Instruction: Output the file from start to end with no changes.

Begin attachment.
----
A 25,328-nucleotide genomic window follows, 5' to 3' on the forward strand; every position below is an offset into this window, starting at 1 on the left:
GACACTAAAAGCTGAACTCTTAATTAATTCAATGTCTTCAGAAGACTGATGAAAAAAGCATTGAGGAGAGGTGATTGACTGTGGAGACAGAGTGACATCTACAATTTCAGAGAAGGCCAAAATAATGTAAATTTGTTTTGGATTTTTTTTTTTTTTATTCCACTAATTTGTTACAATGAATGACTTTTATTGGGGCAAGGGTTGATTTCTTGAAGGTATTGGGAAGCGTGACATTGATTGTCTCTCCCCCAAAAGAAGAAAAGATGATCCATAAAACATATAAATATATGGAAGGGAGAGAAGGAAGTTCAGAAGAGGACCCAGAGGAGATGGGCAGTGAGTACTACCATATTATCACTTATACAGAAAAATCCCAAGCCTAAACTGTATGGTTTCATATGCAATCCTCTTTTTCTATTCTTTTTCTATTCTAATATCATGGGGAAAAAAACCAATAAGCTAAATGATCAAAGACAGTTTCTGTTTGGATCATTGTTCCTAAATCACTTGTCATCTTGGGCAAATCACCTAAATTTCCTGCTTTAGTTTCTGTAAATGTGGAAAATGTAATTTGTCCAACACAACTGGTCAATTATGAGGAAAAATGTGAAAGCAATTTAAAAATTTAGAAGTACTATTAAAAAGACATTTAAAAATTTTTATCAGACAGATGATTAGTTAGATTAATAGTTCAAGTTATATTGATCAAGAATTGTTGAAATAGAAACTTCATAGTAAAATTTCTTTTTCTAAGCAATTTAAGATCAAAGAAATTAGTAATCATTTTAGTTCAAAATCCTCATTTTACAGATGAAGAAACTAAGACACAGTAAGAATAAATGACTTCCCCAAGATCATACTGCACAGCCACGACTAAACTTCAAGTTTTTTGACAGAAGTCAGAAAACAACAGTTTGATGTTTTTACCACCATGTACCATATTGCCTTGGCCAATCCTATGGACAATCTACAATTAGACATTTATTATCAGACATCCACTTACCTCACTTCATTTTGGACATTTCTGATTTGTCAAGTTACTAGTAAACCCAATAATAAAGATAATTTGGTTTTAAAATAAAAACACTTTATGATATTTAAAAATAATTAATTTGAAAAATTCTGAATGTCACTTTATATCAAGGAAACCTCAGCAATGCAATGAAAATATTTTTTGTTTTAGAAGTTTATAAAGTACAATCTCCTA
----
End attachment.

A 25,328-nucleotide genomic window follows, 5' to 3' on the forward strand; every position below is an offset into this window, starting at 1 on the left:
GACACTAAAAGCTGAACTCTTAATTAATTCAATGTCTTCAGAAGACTGATGAAAAAAGCATTGAGGAGAGGTGATTGACTGTGGAGACAGAGTGACATCTACAATTTCAGAGAAGGCCAAAATAATGTAAATTTGTTTTGGATTTTTTTTTTTTTTATTCCACTAATTTGTTACAATGAATGACTTTTATTGGGGCAAGGGTTGATTTCTTGAAGGTATTGGGAAGCGTGACATTGATTGTCTCTCCCCCAAAAGAAGAAAAGATGATCCATAAAACATATAAATATATGGAAGGGAGAGAAGGAAGTTCAGAAGAGGACCCAGAGGAGATGGGCAGTGAGTACTACCATATTATCACTTATACAGAAAAATCCCAAGCCTAAACTGTATGGTTTCATATGCAATCCTCTTTTTCTATTCTTTTTCTATTCTAATATCATGGGGAAAAAAACCAATAAGCTAAATGATCAAAGACAGTTTCTGTTTGGATCATTGTTCCTAAATCACTTGTCATCTTGGGCAAATCACCTAAATTTCCTGCTTTAGTTTCTGTAAATGTGGAAAATGTAATTTGTCCAACACAACTGGTCAATTATGAGGAAAAATGTGAAAGCAATTTAAAAATTTAGAAGTACTATTAAAAAGACATTTAAAAATTTTTATCAGACAGATGATTAGTTAGATTAATAGTTCAAGTTATATTGATCAAGAATTGTTGAAATAGAAACTTCATAGTAAAATTTCTTTTTCTAAGCAATTTAAGATCAAAGAAATTAGTAATCATTTTAGTTCAAAATCCTCATTTTACAGATGAAGAAACTAAGACACAGTAAGAATAAATGACTTCCCCAAGATCATACTGCACAGCCACGACTAAACTTCAAGTTTTTTGACAGAAGTCAGAAAACAACAGTTTGATGTTTTTACCACCATGTACCATATTGCCTTGGCCAATCCTATGGACAATCTACAATTAGACATTTATTATCAGACATCCACTTACCTCACTTCATTTTGGACATTTCTGATTTGTCAAGTTACTAGTAAACCCAATAATAAAGATAATTTGGTTTTAAAATAAAAACACTTTATGATATTTAAAAATAATTAATTTGAAAAATTCTGAATGTCACTTTATATCAAGGAAACCTCAGCAATGCAATGAAAATATTTTTTGTTTTAGAAGTTTATAAAGTACAATCTCCTA